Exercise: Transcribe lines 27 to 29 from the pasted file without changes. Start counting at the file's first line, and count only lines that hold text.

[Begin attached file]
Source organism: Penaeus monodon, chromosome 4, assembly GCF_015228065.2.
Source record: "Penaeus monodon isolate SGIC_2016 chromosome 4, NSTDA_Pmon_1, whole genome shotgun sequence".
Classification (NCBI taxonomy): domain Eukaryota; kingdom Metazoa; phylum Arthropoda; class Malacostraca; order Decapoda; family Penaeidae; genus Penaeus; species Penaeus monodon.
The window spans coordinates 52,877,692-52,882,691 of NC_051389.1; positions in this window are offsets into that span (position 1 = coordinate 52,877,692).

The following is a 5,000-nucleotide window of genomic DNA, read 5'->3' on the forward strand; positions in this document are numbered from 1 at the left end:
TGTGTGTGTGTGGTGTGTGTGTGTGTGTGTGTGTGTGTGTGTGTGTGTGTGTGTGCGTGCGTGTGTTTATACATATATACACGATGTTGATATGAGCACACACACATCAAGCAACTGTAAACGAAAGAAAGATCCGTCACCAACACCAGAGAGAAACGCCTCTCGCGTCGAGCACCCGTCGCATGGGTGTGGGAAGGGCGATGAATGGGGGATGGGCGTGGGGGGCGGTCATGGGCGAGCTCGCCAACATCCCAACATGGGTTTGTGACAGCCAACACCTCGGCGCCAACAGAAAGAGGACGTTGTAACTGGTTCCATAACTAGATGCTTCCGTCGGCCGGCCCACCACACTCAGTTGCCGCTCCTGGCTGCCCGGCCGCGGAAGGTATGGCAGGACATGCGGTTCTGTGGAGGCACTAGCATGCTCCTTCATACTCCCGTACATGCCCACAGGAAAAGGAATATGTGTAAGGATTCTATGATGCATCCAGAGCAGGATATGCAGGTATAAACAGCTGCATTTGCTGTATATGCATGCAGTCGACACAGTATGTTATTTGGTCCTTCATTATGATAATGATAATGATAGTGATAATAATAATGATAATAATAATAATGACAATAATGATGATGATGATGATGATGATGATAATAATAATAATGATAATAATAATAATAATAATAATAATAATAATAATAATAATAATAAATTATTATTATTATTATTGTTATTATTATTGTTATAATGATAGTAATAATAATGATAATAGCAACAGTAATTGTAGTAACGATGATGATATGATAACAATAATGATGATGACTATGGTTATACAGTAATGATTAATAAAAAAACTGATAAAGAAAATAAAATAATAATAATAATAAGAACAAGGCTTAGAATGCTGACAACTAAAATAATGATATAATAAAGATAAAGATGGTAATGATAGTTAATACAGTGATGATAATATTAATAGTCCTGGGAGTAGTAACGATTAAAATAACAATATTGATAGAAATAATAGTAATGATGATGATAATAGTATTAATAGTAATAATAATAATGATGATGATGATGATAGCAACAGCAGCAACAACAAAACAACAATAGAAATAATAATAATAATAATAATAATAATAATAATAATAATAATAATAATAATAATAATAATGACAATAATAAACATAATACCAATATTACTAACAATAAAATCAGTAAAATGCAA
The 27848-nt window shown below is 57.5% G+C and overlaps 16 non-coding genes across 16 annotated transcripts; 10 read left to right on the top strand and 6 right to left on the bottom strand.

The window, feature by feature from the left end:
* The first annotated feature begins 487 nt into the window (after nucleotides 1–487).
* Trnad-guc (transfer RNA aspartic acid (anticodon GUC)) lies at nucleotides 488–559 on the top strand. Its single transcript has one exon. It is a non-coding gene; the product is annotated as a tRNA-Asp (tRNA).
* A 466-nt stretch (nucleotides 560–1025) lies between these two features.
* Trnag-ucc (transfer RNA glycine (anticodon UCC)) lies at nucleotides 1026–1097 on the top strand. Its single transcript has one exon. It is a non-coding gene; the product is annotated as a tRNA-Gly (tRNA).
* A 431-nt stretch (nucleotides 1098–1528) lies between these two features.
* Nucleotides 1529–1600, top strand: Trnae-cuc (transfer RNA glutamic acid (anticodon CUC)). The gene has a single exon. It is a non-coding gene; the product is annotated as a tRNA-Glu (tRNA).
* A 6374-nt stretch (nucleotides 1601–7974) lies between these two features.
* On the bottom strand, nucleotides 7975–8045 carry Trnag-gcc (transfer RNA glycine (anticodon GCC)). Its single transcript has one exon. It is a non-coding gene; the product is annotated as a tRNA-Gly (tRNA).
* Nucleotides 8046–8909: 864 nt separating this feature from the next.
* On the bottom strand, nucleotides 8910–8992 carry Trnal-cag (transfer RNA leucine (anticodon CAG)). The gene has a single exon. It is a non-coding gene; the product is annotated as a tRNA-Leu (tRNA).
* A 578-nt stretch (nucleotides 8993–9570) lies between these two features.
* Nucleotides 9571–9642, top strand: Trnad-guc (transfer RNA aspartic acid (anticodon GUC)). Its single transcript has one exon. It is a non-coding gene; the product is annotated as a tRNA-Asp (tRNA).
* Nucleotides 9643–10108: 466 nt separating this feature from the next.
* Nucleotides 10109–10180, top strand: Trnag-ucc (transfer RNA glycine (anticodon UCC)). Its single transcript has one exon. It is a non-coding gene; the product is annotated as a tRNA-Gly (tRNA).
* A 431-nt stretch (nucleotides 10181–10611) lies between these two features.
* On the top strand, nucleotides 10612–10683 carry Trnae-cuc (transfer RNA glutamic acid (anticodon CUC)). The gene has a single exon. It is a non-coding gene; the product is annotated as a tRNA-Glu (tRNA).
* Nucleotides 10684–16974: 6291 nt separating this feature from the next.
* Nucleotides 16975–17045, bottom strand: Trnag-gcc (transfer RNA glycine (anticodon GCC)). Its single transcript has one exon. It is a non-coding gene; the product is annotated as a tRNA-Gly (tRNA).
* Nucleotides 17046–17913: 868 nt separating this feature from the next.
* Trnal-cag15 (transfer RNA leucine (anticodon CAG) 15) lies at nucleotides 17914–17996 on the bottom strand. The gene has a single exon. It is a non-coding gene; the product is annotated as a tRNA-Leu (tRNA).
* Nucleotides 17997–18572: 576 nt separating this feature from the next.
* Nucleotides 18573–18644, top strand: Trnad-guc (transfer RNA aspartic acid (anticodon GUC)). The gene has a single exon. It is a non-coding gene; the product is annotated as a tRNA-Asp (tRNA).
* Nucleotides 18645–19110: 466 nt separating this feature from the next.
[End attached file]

* Nucleotides 17046–17913: 868 nt separating this feature from the next.
* Trnal-cag15 (transfer RNA leucine (anticodon CAG) 15) lies at nucleotides 17914–17996 on the bottom strand. The gene has a single exon. It is a non-coding gene; the product is annotated as a tRNA-Leu (tRNA).
* Nucleotides 17997–18572: 576 nt separating this feature from the next.